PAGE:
While extensive research on the neurophysiology of spatial memory has been carried out in rodents, memory research in humans had traditionally focused on more abstract, language-based tasks. Recent studies have begun to address this gap using virtual navigation tasks in combination with electrophysiological recordings in humans. These studies suggest that the human medial temporal lobe (MTL) is equipped with a population of place and grid cells similar to that previously observed in the rodent brain. Furthermore, theta oscillations have been linked to spatial navigation and, more specifically, to the encoding and retrieval of spatial information. While some studies suggest a single navigational theta rhythm which is of lower frequency in humans than rodents, other studies advocate for the existence of two functionally distinct delta-theta frequency bands involved in both spatial and episodic memory. Despite the general consensus between rodent and human electrophysiology, behavioral work in humans does not unequivocally support the use of a metric Euclidean map for navigation. Formal models of navigational behavior, which specifically consider the spatial scale of the environment and complementary learning mechanisms, may help to better understand different navigational strategies and their neurophysiological mechanisms. Finally, the functional overlap of spatial and declarative memory in the MTL calls for a unified theory of MTL function. Such a theory will critically rely upon linking task-related phenomena at multiple temporal and spatial scales. Understanding how single cell responses relate to ongoing theta oscillations during both the encoding and retrieval of spatial and non-spatial associations appears to be key toward developing a more mechanistic understanding of memory processes in the MTL.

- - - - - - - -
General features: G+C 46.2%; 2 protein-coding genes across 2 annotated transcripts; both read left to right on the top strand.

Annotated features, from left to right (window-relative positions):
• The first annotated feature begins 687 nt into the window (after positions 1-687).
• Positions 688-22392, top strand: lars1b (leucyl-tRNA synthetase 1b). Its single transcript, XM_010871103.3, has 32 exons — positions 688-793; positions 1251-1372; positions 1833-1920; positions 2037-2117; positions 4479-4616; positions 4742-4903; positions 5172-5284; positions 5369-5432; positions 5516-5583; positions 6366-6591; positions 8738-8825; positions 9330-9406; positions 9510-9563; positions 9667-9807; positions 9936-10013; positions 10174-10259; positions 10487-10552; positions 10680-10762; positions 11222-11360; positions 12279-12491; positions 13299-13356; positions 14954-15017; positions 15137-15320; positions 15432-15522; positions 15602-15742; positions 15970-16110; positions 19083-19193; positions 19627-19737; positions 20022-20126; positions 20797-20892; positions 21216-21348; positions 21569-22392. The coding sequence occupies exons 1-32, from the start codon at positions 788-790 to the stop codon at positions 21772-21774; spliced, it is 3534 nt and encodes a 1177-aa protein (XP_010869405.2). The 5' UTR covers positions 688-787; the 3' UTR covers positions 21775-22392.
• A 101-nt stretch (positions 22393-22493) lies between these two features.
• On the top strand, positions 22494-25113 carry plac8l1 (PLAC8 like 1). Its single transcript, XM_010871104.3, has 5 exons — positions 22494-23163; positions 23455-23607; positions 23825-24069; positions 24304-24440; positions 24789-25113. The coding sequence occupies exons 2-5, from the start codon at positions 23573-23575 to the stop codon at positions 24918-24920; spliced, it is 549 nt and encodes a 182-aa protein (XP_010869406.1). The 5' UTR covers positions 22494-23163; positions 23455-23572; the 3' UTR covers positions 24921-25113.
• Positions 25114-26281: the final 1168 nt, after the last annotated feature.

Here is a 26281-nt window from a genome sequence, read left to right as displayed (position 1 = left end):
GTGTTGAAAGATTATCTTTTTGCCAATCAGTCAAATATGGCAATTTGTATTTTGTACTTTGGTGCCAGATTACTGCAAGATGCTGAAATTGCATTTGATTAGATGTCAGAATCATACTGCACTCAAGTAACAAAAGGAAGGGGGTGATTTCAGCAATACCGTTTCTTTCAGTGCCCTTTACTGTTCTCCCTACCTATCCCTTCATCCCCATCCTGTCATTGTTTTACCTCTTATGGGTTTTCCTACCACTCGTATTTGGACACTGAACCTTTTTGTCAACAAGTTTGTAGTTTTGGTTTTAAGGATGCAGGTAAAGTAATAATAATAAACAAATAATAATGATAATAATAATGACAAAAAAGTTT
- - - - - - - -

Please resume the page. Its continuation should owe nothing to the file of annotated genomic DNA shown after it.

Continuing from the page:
Keywords: MTL; cognitive map; episodic memory; grid cells; navigation; place cells; spatial memory; theta.